___

   
Comments

June 12, 2020

June 12, 2020


Another day of nothing. Up till 2am reading Isabel Allende’s, The House of Spirits. Such lives - an incredible book, its social commentary, magic realism. Tired, though. Hammered shelves into the cat closet to put everything stored there so I can remove the kitty litter lid easily for daily cleaning. Felt slightly frazzled all day, with loose electrical wires hanging off my body that should be hooked into substantial activities. Cooked salmon pinwheels for mid-day dinner, followed by Portuguese custard tarts. A cool, sunny day. Waiting for a Laura Ashley cotton quilt that I can ask for a refund on tomorrow if it doesn’t arrive today. Waiting for a Zoom meeting with fellow poets. Waiting for focus to return. Waiting to come back since I seem to be wandering among uncertain particles in the dark matter of the universe. Waiting for nightfall. 

___

   
Comments

Aug 2020 (1)
Jul 2020 (1)
Jun 2020 (5)
May 2020 (1)
Dec 2019 (1)
Sep 2019 (5)
Aug 2019 (1)
Jul 2019 (6)
May 2019 (2)
Apr 2019 (1)
Feb 2019 (1)
Jan 2019 (1)
Nov 2018 (2)
Sep 2018 (1)
Aug 2018 (3)
Jul 2018 (1)
May 2018 (1)
Apr 2018 (12)
Mar 2018 (5)
Feb 2018 (3)
Jan 2018 (4)
Dec 2017 (3)
Nov 2017 (1)
Oct 2017 (10)
Sep 2017 (1)
Aug 2017 (3)
Jul 2017 (1)
Jun 2017 (3)
May 2017 (5)
Apr 2017 (2)
Mar 2017 (3)
Feb 2017 (1)
Jan 2017 (5)
Dec 2016 (8)
Nov 2016 (3)
Oct 2016 (3)
Sep 2016 (1)
Aug 2016 (8)
Jul 2016 (6)
Jun 2016 (3)
May 2016 (7)
Apr 2016 (10)
Mar 2016 (5)
Oct 2014 (22)
Sep 2014 (6)
Aug 2014 (11)
Jul 2014 (9)
Jun 2014 (9)
May 2014 (9)
Apr 2014 (17)
Mar 2014 (5)
Feb 2014 (8)
Jan 2014 (13)
Dec 2013 (11)
Nov 2013 (7)
Oct 2013 (13)
Sep 2013 (6)
Aug 2013 (4)
Feb 2013 (1)
Jan 2013 (20)
Dec 2012 (11)
Nov 2012 (16)
Oct 2012 (11)
Sep 2012 (20)
Aug 2012 (19)
Jul 2012 (17)
Jun 2012 (12)
May 2012 (14)
Apr 2012 (9)
Nov 2011 (9)
Oct 2011 (17)
Sep 2011 (19)
Aug 2011 (23)
Jul 2011 (48)
Jun 2011 (18)
May 2011 (16)
Jan 2011 (28)
Dec 2010 (20)
Nov 2010 (7)
Oct 2010 (10)
Sep 2010 (3)
Aug 2010 (6)
Jul 2010 (6)
Jun 2010 (15)
May 2010 (10)
Apr 2010 (12)
Mar 2010 (9)
Feb 2010 (12)
Jan 2010 (12)
Jun 2009 (1)
May 2009 (27)
Apr 2009 (17)
Mar 2009 (13)
Feb 2009 (22)
Jan 2009 (26)
Dec 2008 (19)
Nov 2008 (25)
Mar 2008 (3)
Feb 2008 (6)
Jan 2008 (7)
Dec 2007 (13)
Nov 2007 (19)
Oct 2007 (19)
Sep 2007 (16)
Aug 2007 (11)
Jul 2007 (8)
Jun 2007 (5)
May 2007 (6)
Apr 2007 (8)
Mar 2007 (7)
Feb 2007 (10)
Jan 2007 (12)
Aug 2006 (30)
Jul 2006 (21)
Jun 2006 (25)
May 2006 (18)
Apr 2006 (18)
Mar 2006 (23)
Feb 2006 (15)
Jul 2005 (16)
Jun 2005 (16)
May 2005 (7)
Apr 2005 (16)
Mar 2005 (18)
Feb 2005 (7)
Jan 2005 (1)
Sep 2004 (1)
Jun 2004 (12)
May 2004 (1)
Oct 2003 (1)
RSS Feed 

Warning: array_multisort(): Array sizes are inconsistent in /home/brendacl/public_html/Blog/index.php on line 792

'Pull Down the Northern Lights for Chandeliers,' Zoom video August 20, 2020

 
 "I'd dance to death to evoke it." "Who in me writes?"

It was a rich, varied poetry evening where we read, talked about process, and asked questions. I'm still integrating what everyone said. An evening of inspiration. I would like to thank my features, Elana Wolff, Michael Mirolla, Margaret Christakos and Jeff Cottrill for their superlative poems, readings and expressions of inspiration. And for our fabulous, talented audience! You all added your creative energy to this dynamic event. Thank you, one and all! đź’—

The drill order:

I open with a pre-amble, then read/perform a prose poem, 'Pull Down the Northern Lights for Chandeliers,' about breaking through a writing block of 9 years, followed by a Q & A. Elana Wolff and Michael Mirolla each read a poem and talk about their writing process. There is a 15min break, where discussion ensues. Margaret Christakos, and Jeff Cottrill each read a poem and talk about process. We end with an open discussion with feedback on poems and writing processes. My hope is that writers who watch come away inspired, and thinking about how best to continue writing in the ways they most wish.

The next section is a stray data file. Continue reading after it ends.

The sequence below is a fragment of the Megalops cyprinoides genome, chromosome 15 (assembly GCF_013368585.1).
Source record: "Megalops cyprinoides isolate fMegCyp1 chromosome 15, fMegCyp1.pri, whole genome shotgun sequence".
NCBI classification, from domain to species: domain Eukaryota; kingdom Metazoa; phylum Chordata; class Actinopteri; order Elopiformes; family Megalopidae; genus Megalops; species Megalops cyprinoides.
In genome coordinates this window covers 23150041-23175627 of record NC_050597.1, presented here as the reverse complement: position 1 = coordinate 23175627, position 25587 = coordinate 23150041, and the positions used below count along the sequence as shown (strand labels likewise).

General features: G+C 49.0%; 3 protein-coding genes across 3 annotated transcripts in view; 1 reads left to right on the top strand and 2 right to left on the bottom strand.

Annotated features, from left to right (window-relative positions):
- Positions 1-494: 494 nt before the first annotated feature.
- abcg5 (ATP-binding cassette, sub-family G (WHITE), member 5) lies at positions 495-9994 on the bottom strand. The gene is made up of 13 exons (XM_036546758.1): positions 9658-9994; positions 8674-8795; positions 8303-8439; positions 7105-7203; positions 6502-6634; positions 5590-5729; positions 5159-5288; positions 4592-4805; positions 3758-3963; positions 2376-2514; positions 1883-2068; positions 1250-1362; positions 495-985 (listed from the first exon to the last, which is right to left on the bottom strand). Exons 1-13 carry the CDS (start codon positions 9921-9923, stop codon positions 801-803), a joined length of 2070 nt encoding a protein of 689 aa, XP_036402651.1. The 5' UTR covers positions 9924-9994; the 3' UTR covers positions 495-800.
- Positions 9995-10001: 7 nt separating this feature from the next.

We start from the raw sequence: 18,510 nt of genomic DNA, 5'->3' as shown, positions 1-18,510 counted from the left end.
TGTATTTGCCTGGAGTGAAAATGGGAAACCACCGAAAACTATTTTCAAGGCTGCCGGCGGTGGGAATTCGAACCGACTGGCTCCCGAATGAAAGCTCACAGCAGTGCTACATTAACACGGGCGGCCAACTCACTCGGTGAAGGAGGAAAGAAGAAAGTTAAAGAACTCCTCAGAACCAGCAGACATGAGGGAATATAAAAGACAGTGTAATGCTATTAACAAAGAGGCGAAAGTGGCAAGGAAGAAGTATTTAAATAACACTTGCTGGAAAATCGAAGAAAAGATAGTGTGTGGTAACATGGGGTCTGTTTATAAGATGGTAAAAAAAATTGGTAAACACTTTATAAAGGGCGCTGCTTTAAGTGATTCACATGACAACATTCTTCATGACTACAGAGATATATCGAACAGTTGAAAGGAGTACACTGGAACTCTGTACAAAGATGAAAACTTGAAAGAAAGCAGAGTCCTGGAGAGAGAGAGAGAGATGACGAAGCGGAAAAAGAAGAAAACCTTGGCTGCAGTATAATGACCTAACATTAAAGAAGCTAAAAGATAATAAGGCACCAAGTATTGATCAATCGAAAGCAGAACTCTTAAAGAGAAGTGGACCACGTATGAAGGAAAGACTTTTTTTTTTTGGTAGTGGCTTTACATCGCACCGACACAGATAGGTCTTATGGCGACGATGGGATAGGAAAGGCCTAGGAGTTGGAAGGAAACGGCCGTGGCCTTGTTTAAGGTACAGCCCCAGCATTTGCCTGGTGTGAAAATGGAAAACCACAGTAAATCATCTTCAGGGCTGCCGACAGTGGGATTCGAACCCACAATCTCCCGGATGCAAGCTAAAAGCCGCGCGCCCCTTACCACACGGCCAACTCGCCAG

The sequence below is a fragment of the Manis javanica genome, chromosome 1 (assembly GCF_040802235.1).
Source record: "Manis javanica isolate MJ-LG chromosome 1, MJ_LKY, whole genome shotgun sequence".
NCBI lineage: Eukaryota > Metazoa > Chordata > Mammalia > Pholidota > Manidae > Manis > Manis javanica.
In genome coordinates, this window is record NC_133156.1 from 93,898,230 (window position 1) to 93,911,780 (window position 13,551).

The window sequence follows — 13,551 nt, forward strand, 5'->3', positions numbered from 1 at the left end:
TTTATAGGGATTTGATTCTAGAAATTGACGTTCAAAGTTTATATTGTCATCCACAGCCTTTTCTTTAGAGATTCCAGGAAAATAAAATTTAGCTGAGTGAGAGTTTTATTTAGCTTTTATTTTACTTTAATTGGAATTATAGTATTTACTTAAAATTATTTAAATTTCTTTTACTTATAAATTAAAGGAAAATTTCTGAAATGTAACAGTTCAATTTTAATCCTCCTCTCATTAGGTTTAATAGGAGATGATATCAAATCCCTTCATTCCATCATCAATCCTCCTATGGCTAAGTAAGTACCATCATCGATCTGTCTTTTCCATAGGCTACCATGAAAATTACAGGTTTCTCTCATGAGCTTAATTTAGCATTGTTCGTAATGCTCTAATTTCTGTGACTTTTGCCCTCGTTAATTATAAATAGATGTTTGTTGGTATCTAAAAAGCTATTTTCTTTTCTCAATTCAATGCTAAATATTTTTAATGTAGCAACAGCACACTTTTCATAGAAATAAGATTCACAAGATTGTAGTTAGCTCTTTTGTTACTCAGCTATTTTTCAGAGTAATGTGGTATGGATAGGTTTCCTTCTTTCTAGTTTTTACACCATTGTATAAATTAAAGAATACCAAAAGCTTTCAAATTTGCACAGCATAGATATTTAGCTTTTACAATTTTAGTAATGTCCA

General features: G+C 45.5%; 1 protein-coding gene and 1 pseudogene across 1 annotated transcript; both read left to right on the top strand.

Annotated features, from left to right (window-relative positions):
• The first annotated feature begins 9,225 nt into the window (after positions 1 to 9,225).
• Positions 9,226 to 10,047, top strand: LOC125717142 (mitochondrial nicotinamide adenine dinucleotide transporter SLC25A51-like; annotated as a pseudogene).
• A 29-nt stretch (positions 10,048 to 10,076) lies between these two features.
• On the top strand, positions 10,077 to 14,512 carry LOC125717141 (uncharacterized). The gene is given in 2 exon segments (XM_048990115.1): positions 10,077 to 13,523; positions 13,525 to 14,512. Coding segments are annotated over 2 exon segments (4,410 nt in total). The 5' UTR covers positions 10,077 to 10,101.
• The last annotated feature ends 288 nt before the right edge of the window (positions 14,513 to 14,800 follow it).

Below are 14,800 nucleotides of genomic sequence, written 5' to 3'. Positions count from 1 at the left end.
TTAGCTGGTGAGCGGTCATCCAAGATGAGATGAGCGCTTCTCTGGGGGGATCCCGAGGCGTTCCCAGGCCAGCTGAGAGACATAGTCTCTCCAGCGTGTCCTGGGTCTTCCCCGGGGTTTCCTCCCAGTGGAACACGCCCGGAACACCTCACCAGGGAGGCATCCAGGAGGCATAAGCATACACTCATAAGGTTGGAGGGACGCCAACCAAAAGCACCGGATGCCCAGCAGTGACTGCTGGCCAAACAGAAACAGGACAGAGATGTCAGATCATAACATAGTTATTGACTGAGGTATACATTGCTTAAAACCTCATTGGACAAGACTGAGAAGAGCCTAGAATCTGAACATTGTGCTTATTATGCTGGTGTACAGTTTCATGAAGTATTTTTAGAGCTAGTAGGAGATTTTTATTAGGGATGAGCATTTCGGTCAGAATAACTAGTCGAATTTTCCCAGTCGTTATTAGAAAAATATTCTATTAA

Timestamps:

0:10 Brenda's pre-Amble
07:50 Brenda gets Lola, the tiny doggy
08:30 Brenda read/performs Pull Down the Northern Lights for Chandeliers
27:57 Q & A on Pull Down the Northern Lights for Chandeliers
42:54 Brenda introduces Elana Wolff
44:44 Elana Wolff reads 'Surfacing Behavior'
55:14 Break, with open discussion
1:09:16 Brenda introduces Michael Mirolla
1:15:38 Michael Mirolla reads 'Demeter Makes Plans to Uproot Herself'
1:32:42 Brenda introduces Margaret Christakos
1:35:34 Margaret talks about Pull Down the Northern Lights, performative aspect and imagery, and also her own poetic
1:41:00 Margaret Christakos reads 'Charger 12' and speaks about open field poetics
1:55:22 Brenda introduces Jeff Cottrill
1:57:50 Jeff Cottrill reads 'Wilfred Owen's Off Day'
2:13:41 Open discussion at the end

direct link: https://youtu.be/3bhZzXzX5fs

I would like to thank the League of Canadian Poets & Toronto Literary Council for funding for this event.
 ___

   
Comments

Crawling Out of the Morass

A preliminary sketch that I hope to work on in the coming days. Photo with electric light during a dark thunderstorm. Self-portrait, stick and water-soluble graphite, 20"x26". Crawling out from a deeply troubling family crisis.

___

   
Comments

June 20, 2020

June 20, 2020


Today I am silent. Between The Book of Night Women, by Marlon James, and the ballet dancer, Sergei Polunin, who I watch on YouTube. One, grippingly violent, a story of the slave trade in Jamaica, in beautiful prose, in a seamless, perfect and mesmerizing dialect; the other, one the best dancers in the world, spins and leaps that are superhuman, a force de majeure, but shy, introverted, a rebel and a visionary. I float through a heatwave, basking in humidity. Sitting on a bench with my cat, I stare at the foliage and sky, the green, until I am saturated with heat and the healing of trees. Later in the evening, I buy the 2017 documentary on Sergei, The Dancer. I am living in Lilith’s world where she defended herself violently against rape. There has been blood in my mouth since that scene. I had to put the book down because I am living in that hut with her and her burned, skinned-alive would be rapist. I fall asleep dreaming of pirouettes.